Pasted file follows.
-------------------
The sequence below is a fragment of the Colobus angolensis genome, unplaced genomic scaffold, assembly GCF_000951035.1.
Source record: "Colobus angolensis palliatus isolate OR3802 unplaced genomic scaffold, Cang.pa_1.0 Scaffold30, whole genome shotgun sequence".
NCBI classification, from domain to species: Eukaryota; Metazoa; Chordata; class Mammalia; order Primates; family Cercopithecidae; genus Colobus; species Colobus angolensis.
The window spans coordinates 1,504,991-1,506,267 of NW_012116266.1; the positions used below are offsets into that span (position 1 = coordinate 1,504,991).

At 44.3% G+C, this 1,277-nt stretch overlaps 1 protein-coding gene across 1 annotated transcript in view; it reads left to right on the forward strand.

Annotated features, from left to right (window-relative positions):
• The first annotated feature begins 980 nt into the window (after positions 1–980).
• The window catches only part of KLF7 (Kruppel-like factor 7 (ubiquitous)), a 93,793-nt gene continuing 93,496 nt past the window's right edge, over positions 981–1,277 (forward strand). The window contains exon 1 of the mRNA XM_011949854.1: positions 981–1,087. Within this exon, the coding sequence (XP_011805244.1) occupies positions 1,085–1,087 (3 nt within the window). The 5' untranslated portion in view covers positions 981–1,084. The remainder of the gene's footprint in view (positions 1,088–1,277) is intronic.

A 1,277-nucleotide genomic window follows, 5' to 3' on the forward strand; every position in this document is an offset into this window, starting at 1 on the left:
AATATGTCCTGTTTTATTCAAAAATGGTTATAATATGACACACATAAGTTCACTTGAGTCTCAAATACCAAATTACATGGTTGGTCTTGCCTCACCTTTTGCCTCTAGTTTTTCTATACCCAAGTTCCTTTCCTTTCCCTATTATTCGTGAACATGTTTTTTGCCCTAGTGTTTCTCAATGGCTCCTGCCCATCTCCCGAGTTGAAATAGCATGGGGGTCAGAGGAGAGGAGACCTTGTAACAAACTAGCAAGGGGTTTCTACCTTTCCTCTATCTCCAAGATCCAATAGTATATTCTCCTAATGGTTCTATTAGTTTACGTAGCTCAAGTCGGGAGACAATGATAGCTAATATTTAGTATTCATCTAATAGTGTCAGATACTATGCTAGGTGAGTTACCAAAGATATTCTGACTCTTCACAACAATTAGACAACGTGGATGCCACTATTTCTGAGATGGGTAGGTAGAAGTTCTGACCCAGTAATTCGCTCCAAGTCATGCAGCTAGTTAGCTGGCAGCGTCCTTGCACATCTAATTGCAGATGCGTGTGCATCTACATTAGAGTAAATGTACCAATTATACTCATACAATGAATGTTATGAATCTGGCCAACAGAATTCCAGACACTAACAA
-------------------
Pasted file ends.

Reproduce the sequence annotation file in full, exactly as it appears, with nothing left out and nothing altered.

The sequence below is a fragment of the Colobus angolensis genome, unplaced genomic scaffold, assembly GCF_000951035.1.
Source record: "Colobus angolensis palliatus isolate OR3802 unplaced genomic scaffold, Cang.pa_1.0 Scaffold30, whole genome shotgun sequence".
NCBI classification, from domain to species: Eukaryota; Metazoa; Chordata; class Mammalia; order Primates; family Cercopithecidae; genus Colobus; species Colobus angolensis.
The window spans coordinates 1,504,991-1,506,267 of NW_012116266.1; the positions used below are offsets into that span (position 1 = coordinate 1,504,991).

At 44.3% G+C, this 1,277-nt stretch overlaps 1 protein-coding gene across 1 annotated transcript in view; it reads left to right on the forward strand.

Annotated features, from left to right (window-relative positions):
• The first annotated feature begins 980 nt into the window (after positions 1–980).
• The window catches only part of KLF7 (Kruppel-like factor 7 (ubiquitous)), a 93,793-nt gene continuing 93,496 nt past the window's right edge, over positions 981–1,277 (forward strand). The window contains exon 1 of the mRNA XM_011949854.1: positions 981–1,087. Within this exon, the coding sequence (XP_011805244.1) occupies positions 1,085–1,087 (3 nt within the window). The 5' untranslated portion in view covers positions 981–1,084. The remainder of the gene's footprint in view (positions 1,088–1,277) is intronic.

A 1,277-nucleotide genomic window follows, 5' to 3' on the forward strand; every position in this document is an offset into this window, starting at 1 on the left:
AATATGTCCTGTTTTATTCAAAAATGGTTATAATATGACACACATAAGTTCACTTGAGTCTCAAATACCAAATTACATGGTTGGTCTTGCCTCACCTTTTGCCTCTAGTTTTTCTATACCCAAGTTCCTTTCCTTTCCCTATTATTCGTGAACATGTTTTTTGCCCTAGTGTTTCTCAATGGCTCCTGCCCATCTCCCGAGTTGAAATAGCATGGGGGTCAGAGGAGAGGAGACCTTGTAACAAACTAGCAAGGGGTTTCTACCTTTCCTCTATCTCCAAGATCCAATAGTATATTCTCCTAATGGTTCTATTAGTTTACGTAGCTCAAGTCGGGAGACAATGATAGCTAATATTTAGTATTCATCTAATAGTGTCAGATACTATGCTAGGTGAGTTACCAAAGATATTCTGACTCTTCACAACAATTAGACAACGTGGATGCCACTATTTCTGAGATGGGTAGGTAGAAGTTCTGACCCAGTAATTCGCTCCAAGTCATGCAGCTAGTTAGCTGGCAGCGTCCTTGCACATCTAATTGCAGATGCGTGTGCATCTACATTAGAGTAAATGTACCAATTATACTCATACAATGAATGTTATGAATCTGGCCAACAGAATTCCAGACACTAACAA